> churches to overreact and throw the baby of psalm use out with the
> bathwater of EP. Let us make very sure that EP is scripturally mandated.
> 5. Should history have anything to say about how we view this subject
> today, or even how we approach the arguing of it?
> Tp-Yes, the witness of the Spirit throughout the ages should, has, and
> does have much to say about how we should view this subject today. Yet it
> must not be placed above the Scriptures, and conclusions which are not
> supported by Scripture need to be rejected. And arguments of even the
> godliest men have been shown from time to time to be incorrect. A full
> testing of the arguments of opponents of EP as well as those of its
> proponents is required. BD has provided lists of EP proponents and
> arguments from time to time. It would be good to examine the responses
> that non EP's made to both the EP's initial arguments and their
> counterarguments. Recent experience with the doctrine of Theonomy has
> taught me that I can never take anything anybody says about another side
> of a theological controversy on trust. Both sides must be thoroughly
> checked out.
> 6. Are we collectively in such a wonderful place spiritually that we
> should trust the hymns of men to be accurately representing the
> Almighty? Particularly, should we be trusting these hymns and songs so
> much that we would offer then to God as our pure, holy, worship "in
> Spirit and in Truth"? Are we ~that~ sure of ourselves?
> Tp-No, we are not in such a wonderful place that we should blindly trust
> that men's words to accurately represent the Almighty. We should not
> blindly trust teachers when they do more than repeat Scripture We should
> not blindly trust churches when they ask us to risk our lives by signing
> confessions which, ultimately, are only their opinions of what Scripture
> is teaches. We follow the admonition of 1 Thess. 5:21 in such cases. But
> it is easier to test the lyrics of a song which you see before, during and
> after singing, for doctrinal accuracy than it is to test a a sermon's
> teaching which is given orally. Moreover once the lyrics are tested and
> found good you can sing the song with your whole heart.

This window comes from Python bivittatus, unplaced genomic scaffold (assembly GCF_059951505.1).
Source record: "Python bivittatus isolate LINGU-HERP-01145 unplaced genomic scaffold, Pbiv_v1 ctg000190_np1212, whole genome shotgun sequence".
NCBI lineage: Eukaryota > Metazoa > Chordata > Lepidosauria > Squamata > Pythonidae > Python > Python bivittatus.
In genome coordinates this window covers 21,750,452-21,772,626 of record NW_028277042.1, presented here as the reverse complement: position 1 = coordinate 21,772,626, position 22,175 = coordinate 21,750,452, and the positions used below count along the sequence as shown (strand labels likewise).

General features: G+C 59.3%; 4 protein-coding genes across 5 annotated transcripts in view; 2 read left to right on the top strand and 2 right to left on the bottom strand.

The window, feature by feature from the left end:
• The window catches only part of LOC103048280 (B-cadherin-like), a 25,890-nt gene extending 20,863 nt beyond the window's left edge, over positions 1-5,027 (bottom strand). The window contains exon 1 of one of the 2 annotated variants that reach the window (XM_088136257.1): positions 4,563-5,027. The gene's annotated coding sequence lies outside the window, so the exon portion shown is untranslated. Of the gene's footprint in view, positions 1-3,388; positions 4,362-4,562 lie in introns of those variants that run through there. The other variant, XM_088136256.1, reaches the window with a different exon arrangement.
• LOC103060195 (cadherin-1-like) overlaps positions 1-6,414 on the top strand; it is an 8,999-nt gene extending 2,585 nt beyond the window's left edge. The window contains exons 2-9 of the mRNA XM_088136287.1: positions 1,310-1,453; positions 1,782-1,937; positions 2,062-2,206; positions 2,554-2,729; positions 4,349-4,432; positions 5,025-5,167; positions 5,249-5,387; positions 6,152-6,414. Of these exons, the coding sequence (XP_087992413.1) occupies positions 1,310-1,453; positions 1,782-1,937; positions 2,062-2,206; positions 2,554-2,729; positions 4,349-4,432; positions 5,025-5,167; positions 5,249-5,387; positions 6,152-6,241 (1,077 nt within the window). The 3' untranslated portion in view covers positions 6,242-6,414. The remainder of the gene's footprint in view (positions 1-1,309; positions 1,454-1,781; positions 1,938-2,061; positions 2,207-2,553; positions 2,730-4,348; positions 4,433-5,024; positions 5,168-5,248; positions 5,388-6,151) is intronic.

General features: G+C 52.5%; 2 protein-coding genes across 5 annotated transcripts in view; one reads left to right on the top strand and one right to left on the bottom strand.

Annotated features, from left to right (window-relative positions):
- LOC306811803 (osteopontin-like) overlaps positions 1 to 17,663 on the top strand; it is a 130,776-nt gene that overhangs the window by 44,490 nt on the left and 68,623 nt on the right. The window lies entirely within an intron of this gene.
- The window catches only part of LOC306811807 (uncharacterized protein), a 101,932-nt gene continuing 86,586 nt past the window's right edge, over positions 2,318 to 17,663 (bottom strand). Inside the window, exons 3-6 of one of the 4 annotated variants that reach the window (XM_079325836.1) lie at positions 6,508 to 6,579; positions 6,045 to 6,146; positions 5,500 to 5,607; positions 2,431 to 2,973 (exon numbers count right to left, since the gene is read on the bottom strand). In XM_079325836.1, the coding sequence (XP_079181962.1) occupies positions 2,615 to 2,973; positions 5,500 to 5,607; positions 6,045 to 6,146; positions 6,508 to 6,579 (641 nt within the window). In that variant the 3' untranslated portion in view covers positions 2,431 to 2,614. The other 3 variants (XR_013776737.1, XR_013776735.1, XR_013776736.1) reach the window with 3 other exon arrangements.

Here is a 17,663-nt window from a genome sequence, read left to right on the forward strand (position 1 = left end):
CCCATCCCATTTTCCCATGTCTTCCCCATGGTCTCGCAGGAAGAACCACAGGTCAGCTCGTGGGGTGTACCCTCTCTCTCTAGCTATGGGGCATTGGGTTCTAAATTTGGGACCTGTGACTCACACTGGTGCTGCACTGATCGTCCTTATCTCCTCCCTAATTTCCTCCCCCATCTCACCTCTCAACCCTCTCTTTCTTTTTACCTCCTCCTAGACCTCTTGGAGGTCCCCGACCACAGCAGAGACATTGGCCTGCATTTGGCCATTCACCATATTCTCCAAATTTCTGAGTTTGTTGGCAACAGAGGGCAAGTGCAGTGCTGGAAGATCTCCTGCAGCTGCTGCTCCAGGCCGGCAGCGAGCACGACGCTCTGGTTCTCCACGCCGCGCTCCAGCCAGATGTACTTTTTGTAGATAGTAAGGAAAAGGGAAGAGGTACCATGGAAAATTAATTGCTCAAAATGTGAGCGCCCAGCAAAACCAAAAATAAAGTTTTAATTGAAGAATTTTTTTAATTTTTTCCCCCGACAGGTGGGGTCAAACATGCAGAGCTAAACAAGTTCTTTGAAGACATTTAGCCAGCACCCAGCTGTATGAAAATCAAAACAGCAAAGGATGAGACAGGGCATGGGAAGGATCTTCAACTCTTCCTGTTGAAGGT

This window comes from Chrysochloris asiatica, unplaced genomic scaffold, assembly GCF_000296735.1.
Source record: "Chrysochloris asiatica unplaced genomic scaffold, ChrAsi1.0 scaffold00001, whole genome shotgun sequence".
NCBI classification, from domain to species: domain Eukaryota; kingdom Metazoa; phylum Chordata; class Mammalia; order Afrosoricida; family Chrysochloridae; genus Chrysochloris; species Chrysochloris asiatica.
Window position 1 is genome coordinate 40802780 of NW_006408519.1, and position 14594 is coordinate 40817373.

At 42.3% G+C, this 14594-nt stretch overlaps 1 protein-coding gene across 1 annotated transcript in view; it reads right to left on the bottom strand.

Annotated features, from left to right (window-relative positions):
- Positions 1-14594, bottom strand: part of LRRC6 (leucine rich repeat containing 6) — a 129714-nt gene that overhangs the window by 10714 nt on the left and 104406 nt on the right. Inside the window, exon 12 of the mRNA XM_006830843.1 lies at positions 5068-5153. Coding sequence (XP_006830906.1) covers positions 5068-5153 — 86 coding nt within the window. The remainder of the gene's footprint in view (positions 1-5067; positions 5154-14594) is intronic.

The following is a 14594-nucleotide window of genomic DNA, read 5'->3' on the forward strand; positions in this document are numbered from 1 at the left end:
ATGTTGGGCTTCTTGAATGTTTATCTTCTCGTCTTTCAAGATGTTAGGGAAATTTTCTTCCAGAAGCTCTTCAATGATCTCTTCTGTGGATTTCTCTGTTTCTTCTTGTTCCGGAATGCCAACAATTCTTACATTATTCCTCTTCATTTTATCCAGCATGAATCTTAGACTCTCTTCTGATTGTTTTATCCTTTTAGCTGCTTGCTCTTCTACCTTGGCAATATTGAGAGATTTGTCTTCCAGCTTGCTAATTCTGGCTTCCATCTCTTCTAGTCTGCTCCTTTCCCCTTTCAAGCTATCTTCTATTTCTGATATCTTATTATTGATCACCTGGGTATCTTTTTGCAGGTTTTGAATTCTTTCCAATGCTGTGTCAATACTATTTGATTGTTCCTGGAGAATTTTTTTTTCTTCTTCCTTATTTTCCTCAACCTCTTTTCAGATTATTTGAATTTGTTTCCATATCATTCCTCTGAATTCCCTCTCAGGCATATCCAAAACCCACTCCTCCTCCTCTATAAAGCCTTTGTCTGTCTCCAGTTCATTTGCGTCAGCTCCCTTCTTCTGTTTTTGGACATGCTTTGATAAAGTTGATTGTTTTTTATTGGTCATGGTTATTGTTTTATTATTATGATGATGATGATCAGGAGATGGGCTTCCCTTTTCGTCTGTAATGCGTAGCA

> 7. And on a practical level... what ~do~ you do when you are in a
> worship service and a song is being sung that has something either
> potentially or necessarily blasphemous in it? Do you just sing through
> it anyway? Do you stand in silence? Do you ever go confront someone on
> the issue or does the same song rotate back into service eventually
> (often the next week)? If you ~do~ confront...practically speaking,
> how many people in the Body across this country are like you, able and
> willing to do that?
> Tp-I have never been asked to sing anything blashphemous because one of
> my church choosing criteria has been the presence of theologically
> competent choir directors where the choir director chooses the material
> used for worship. I do not sing anything that is false teaching and I
> point out any problems I see to the CD. I believe all believers should do
> likewise. If you are asked to sing anything blasphemous, do not sing it
> and afterward quietly point out the problem. If not corrected immediately,
> find another church that doesn't sing blasphemy. If false teaching of
> less degree occurs in a song, point it out; and if not corrected pray for
> the Lord's leading. Some false teachings are more serious than others:
> some are big enough to leave a church over, others may not be. Keep in
> mind though that although others in the body may fail in this duty by
> being unwilling to confront - no discerning believer is unable - those
> sins will not excuse the adoption of EP if EP is an unbiblical solution
> since it will be adding to God's word, something which we will equally be
> under His rebuke for
> Tim Cunningham
> Office Supplies Coordinator